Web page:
Editor’s Note: This sponsored column is written by Nick Anderson, beermonger at Arrowine (4508 Lee Highway).
Continuing our look at the many beers of Belgium, this week’s column features one of the most common and varied styles of Belgian beer—the Golden or Blonde Ale. For the sake of this column we’re going to put Golden and Blonde Ales under the same umbrella. Outside of color, the common thread through many Golden Ales is the use of Pilsner malt and bottle conditioning, either through the beer being unfiltered (and left to condition in the bottle) or by adding yeast to a filtered beer causing an extra fermentation. Golden Ales tend to strike a fine balance between their bright, slightly citrusy notes and their alcohol level (which can range anywhere from 6-9% ABV and up).
Duvel is probably the best-known Belgian Golden Ale in the U.S. today. With a spicy yeast character, full-bodied malts and robust hops Duvel has not only become a favorite of Belgian beer drinkers, it’s established the style in parts of the country previously unaware of Belgian beer. Duvel can be found on tap at many bars and restaurants as well as your local grocer or wine shop.
For beer fans in the Northern Virginia area, Delirium Tremens is a legendary Golden Ale. Brought into the country by local company Wetten Imports, Delirium has become a go-to beer for those seeking a raucous good time all over the States. At 10% ABV with rich hops and an intense yeasty palate, the pink elephant on Delirium’s label is an icon of Belgian Ale. For many (myself included), Delirium Tremens is a great introduction not only to the power of Belgian beer, but just how much fun Belgian beers are too.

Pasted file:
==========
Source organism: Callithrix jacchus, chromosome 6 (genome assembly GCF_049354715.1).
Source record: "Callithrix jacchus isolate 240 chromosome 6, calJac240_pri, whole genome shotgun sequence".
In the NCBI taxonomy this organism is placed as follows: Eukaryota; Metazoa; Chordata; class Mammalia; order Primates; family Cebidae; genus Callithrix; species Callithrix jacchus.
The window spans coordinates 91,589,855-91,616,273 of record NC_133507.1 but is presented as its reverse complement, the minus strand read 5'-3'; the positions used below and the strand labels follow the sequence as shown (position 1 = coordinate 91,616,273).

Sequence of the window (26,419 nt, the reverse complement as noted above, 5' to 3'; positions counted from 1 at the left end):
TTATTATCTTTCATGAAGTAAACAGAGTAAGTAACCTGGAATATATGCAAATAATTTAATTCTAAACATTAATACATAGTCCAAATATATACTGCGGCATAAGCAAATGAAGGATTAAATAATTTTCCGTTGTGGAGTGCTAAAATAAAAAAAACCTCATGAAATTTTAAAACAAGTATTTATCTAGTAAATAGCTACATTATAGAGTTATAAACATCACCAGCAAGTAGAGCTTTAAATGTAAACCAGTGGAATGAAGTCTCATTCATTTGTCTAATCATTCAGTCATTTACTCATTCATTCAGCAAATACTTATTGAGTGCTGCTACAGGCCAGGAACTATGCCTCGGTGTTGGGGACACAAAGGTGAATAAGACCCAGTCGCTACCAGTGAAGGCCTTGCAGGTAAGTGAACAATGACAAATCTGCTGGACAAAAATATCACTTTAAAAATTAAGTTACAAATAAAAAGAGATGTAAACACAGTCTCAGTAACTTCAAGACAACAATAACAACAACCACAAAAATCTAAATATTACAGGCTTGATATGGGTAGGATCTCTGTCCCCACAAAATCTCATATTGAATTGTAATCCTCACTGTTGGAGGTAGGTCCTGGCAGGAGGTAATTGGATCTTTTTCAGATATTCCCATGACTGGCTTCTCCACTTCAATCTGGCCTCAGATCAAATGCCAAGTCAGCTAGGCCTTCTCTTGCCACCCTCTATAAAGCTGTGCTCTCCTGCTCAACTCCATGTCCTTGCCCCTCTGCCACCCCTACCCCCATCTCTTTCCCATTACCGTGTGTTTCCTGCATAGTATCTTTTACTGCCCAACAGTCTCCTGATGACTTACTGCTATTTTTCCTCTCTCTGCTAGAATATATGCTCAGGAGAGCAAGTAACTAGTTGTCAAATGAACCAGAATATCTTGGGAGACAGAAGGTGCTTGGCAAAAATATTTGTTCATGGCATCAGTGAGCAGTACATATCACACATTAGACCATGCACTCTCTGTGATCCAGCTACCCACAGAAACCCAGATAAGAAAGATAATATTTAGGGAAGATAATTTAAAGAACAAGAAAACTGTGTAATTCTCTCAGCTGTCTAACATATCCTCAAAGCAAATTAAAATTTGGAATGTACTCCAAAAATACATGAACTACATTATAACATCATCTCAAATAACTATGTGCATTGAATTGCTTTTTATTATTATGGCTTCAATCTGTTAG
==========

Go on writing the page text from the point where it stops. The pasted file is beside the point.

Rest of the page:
Those seeking a more everyday beer can find the classic Leffe Blonde in many locations these days. As a relatively inexpensive (though still not cheap) six-pack, Leffe provides a more laid-back experience for drinkers not looking for the more high-octane Golden Ales. Grimbergen Blonde is a slightly fuller-bodied beer that falls under the same category (when available though, it does tend to be a bit pricier) with a slightly spicier flavor than Leffe.
If you’re looking for something a little more modern or experimental, consider Antigoon. Originally developed with the crew at D.C.’s Brasserie Beck and served at Chef Robert Wiedmaier’s restaurants, Antigoon now can be found at retailers around the area. Antigoon has a pinpoint focus that lets its spiciness come through yet stay refreshing. A personal favorite of mine is Urthel Hop-It, a Golden Ale that has a level of hops added to it that is usually reserved for IPAs. Hop-It has a nice backbone of bitterness and is more refreshing than the average big Belgian.
Of course, our own breweries here in the U.S. have gotten into the act with their own takes on Golden and Blonde Ale. Pranqster by California’s North Coast Brewing Company is a fine Belgian-style Golden Ale that can be found for a reasonable price. Victory Golden Monkey is a great rich, intense Golden Ale that is especially nice because, being brewed in Pennsylvania can usually be found relatively fresh. Avery Karma is a nice seasonal Blonde brewed from April through August every year; bright and refreshing; Karma manages to combine big flavor and drinkability.
Whichever Golden or Blonde Ale you choose to try, keep in mind these are beers meant for fun. These are beers with which you can alternate between introspective appreciation and pure enjoyment. The seemingly endless variations of Golden Ales can provide a lifetime of experimentation; try every one that interests you and you’ll find your favorites in no time.
Nick Anderson keeps a blog at www.beermonger.net, and can be found on Twitter at @The_Beermonger. Sign up for Arrowine’s money saving email offers and free wine and beer tastings at www.arrowine.com/mailing-list-signup.aspx.